Quality of life in a country comparison
excluding local income and taxes
A total of 27 factors were included in the calculation of the overall index, which were divided into 7 subject areas here. The best achievable value in each division is 100, see below the table to read which individual criteria are included in each division.
In this version, the average income and taxes of the respective country were not taken into account. The subject area "costs" consists (if available) only of the local cost of living. The weightings of the individual areas were also adjusted to a life as an emigrant or long-term expat.
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You can read here which data can be found in the individual subject areas:
Economic and political stability
Indicators of medium- to long-term stability can be found in this area. In its "Worldwide Governance Indicators" project, the World Bank identifies a whole series of criteria for political consistency. From this, assessments of political stability and government effectiveness flowed into this area. Political stability also has the highest priority here.
On the economic side, an inflation rate of 0% was considered a theoretical optimum. So the bigger the deviation, the less attractive the views. Additional risk factors were government debt and budget deficits (in relation to gross domestic product), which, with higher values, also carry higher long-term risks. However, a balanced budget, or even a surplus, was seen as a positive signal. The country's unemployment rate was also included, as it indirectly leads to higher social expenditure and long-term unemployment is also a risk assessment of old-age pensions.
Legal system and civil rights
Political stability does not only have positive effects if they are based on dictatorial principles and if the people have no influence. The laws passed must not only sound good, but must also be implemented and complied with by the government. This subject area therefore primarily includes compliance with the "rule of law" and the regulatory quality of a government. In addition, other factors include democratic participation by the population and (with less emphasis) measures to combat corruption. In order to assess not only the measures against corruption, but also its perception by the population, the corruption index based on Transparency.org was also taken into account.
The most weighted factor in the health sector is average life expectancy, which reflects other factors such as a regular and healthy diet. In addition, the number of doctors and hospital beds in relation to the number of inhabitants was taken into account in this area.
Even the most beautiful country cannot satisfy anyone if their own life is in danger. The most important role in this area is played by a country's murder rate. In addition, the total number of incidents, the number of people killed, wounded and abducted were included in the terrorism statistics.
For most emigrants, a pleasant climate is certainly the most obvious reason to leave home. The assessment of the climate is based on various studies that assume a maximum daily temperature of 25 °C at 55% humidity as the optimum environment. So the average temperature is a little lower. From a climatic point of view, this is not quite the dream of a Caribbean island, but from a medical point of view, Central Europeans feel particularly at home here. It should not be more or less than 8 rainy days per month. For each calendar month, the deviations were calculated and added to this theoretical optimum climate. A higher number of hours of daily sunshine also makes the climate more pleasant.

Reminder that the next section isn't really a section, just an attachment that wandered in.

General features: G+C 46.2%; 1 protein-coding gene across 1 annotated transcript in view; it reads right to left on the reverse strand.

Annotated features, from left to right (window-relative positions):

Costs and expenses
Even the best conditions are useless if you can't afford them. By far the most important factor in this area is the national cost of living, as this is the most important factor for living in the respective country. In relation to the costs, the average annual income was also included. Since this is often inversely proportional to the cost of living, these two individual factors are put into perspective in some countries. As a result, the annual income was weakened by a lower weighting. On the expenditure side, however, the taxes to be paid are also important. The maximum corporate and income tax rates were thus also taken into account.
In contrast to the hard figures for the other areas, subjective assessments should also play a role as long as they are available in sufficient quantities. The general migration rate and the number of foreign tourists were therefore evaluated as an indicator of a country's popularity. The asylum applications submitted in the past five years were also compared with a lower rating.
In order to arrive at an overall index for each country, the key figures for the 7 sub-sectors were included in an overall index in different proportions:
• Stability: 10%
• Civil rights: 10%
• Health and medical services: 14%
• Security: 18%
• Climate: 18%
• Costs: 18%
• Popularity: 12%
Continuous updates of this page
The above table is continuously updated and is always based on the most current data available. The data basis does not have to come from the same year for all countries (as a rule, it is the last closed calendar year, currently 2017). If individual values for a country are not yet available, the most recent data from previous years are used. A total of 27 factors were used to calculate the quality of life. However, not all data must be available for all countries. To avoid inaccuracies, no countries have been listed for which less than 23 individual factors exist.
Data from the following organisations were used to produce the quality of life indicators: The World Bank Group, CIA Factbook, OECD, Numbeo, Transparency.org, UNHCR, Global Terrorism Database, German Weather Service and own research.